Home Optimal energy NIBIB-funded bioengineers strike neurons with targeted ultrasound in approach to inhibit pain

NIBIB-funded bioengineers strike neurons with targeted ultrasound in approach to inhibit pain

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Newswise – Neuromodulation includes a range of therapeutic approaches to relieve symptoms, such as pain or tremors, or to restore movement or function. Therapeutic stimulation of neurons with electrical energy or chemicals – and potentially with acoustic waves – can amplify or attenuate neural impulses in the brain or body. Acoustic signals in the form of ultrasound offer a promising class of neuromodulation that would be a particularly interesting approach because it is non-invasive – no surgical procedure to implant stimulation electrodes is required. Ultrasound provides temporary modulation that can be adjusted for a desired effect. Now, researchers have shown that it has the potential to be targeted to neurons with specific functions.

A team led by Bin He, Ph.D., professor of biomedical engineering at Carnegie Mellon University, and funded in part by the National Institute of Biomedical Imaging and Bioengineering (NIBIB), demonstrated the potential of a neuromodulation approach which uses low intensity ultrasound energy, called transcranial focused ultrasound or tFUS. In an article published in the May 4, 2021 issue of Nature Communications, the authors describe tFUS in rodent experiments that demonstrate the alternative of non-invasive neuromodulation.

“Transcranial focused ultrasound is a promising approach that could be used to treat forms of chronic pain, among other applications,” said Moria Bittmann, Ph.D., director of the NIBIB program in biorobotic systems. “Under conditions where symptoms include debilitating pain, externally generated pulses of ultrasound at controlled frequencies and intensity could inhibit pain signals.”

For their studies, he and his team designed a kit that included an ultrasound transducer and a device that records signal data from neurons, called a multi-electrode array. During experiments with anesthetized rodents, the researchers entered the skull and brain with various brief pulses of acoustic waves, targeting specific neurons in the cerebral cortex. They simultaneously recorded the change in electrophysiological signals of different types of neurons with the multi-electrode network.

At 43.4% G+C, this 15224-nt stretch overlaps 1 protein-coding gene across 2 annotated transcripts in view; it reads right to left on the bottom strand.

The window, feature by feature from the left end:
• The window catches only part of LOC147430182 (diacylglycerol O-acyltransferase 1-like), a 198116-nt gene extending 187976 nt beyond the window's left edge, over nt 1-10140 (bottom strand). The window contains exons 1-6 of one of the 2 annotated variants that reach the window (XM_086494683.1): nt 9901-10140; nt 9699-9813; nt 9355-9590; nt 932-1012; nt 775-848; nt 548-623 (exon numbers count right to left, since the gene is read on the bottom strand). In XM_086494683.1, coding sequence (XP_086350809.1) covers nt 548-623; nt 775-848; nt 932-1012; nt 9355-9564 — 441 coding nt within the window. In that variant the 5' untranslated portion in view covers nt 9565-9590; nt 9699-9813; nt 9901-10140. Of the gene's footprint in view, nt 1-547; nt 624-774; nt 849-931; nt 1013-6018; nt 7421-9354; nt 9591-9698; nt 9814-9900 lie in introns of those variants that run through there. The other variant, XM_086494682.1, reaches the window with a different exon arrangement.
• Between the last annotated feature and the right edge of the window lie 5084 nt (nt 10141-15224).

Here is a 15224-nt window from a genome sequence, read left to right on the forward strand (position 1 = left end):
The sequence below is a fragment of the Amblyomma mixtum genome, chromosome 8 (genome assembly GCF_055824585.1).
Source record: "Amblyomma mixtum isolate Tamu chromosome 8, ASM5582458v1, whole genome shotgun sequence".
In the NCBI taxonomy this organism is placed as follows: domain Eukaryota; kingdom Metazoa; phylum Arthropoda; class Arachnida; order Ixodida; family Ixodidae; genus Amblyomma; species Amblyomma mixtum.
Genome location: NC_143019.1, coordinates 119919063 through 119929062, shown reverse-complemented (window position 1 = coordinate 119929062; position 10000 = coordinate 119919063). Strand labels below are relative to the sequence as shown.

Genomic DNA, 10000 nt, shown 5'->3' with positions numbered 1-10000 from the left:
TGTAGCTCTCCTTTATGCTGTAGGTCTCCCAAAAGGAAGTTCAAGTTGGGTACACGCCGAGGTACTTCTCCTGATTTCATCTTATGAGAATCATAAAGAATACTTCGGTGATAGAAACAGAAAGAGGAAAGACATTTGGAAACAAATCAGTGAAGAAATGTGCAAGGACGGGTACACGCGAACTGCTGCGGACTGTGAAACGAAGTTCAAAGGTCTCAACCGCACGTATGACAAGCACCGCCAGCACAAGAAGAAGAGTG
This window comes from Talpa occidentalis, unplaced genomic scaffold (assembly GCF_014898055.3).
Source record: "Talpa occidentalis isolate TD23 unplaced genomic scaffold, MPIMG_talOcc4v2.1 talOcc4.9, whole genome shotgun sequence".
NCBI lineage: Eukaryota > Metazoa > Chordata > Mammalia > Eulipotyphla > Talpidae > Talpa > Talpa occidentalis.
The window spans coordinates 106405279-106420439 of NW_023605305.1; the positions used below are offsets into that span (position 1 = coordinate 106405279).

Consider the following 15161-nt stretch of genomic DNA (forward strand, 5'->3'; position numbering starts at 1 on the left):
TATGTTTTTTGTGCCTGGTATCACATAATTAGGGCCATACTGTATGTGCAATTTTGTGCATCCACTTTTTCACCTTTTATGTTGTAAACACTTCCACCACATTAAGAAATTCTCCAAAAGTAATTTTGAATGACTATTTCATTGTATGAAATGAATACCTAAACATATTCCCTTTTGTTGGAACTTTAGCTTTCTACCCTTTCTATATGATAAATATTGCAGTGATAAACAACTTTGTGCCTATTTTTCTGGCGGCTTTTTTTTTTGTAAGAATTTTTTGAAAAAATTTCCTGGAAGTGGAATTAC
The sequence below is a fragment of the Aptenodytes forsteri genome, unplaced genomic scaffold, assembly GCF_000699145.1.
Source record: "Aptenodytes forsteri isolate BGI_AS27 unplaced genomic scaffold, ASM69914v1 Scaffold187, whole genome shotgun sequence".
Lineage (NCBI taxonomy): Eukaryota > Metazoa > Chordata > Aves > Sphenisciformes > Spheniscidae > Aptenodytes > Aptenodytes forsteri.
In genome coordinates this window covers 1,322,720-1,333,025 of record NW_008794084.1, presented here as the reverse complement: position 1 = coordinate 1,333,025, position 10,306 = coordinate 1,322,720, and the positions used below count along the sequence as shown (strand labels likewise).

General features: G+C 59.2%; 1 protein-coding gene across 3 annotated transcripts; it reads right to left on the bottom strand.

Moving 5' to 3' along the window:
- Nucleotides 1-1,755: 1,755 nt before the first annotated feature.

When a signal is sent from one neuron to another, whether by engaging the senses or controlling movement, the triggering of that signal through the synapse, or junction, between neurons is called a spike. Two types of neurons observed by researchers are excitatory and inhibitory neurons. When the researchers used tFUS to deliver repeated bursts of ultrasound stimulation directly to excitatory neurons, they observed a high pulse rate, or spike. They observed that inhibitory neurons subjected to the same tFUS energy did not exhibit a significant disturbance of the spike rate. The study demonstrated that the ultrasound signal can be transmitted through the skull to selectively activate subpopulations of specific neurons, in effect targeting neurons with different functions.

“Our research addresses an unmet need to develop non-toxic, non-addictive, non-pharmacological therapies for human use,” said He. “We hope to further develop the tFUS approach with variation in ultrasound frequencies and to deepen knowledge about neural activity so that this technology has the optimum chance of benefiting brain health.”

The application of this research has broad implications; it is not limited to a single disease. For many people with pain, depression, and drug addiction, he believes non-invasive tFUS neuromodulation could be used to facilitate treatment. “If we can locate and target areas of the brain using acoustic and ultrasound energy, I think we can potentially treat a myriad of neurological and psychiatric illnesses and conditions,” he said.

Nature Communications editors selected the article for a special feature, titled “From Brain to Behavior [sic]Which includes some of the most exciting brain work published this year by the journal.

This work was supported, in part, by NIH grants from NIBIB (EB029354, EB021027), the National Institute of Mental Health (MH114233), the National Center for Advancing Translational Sciences (AT009263), and the National Institute of Neurological Disorders and Stroke (NS096761).


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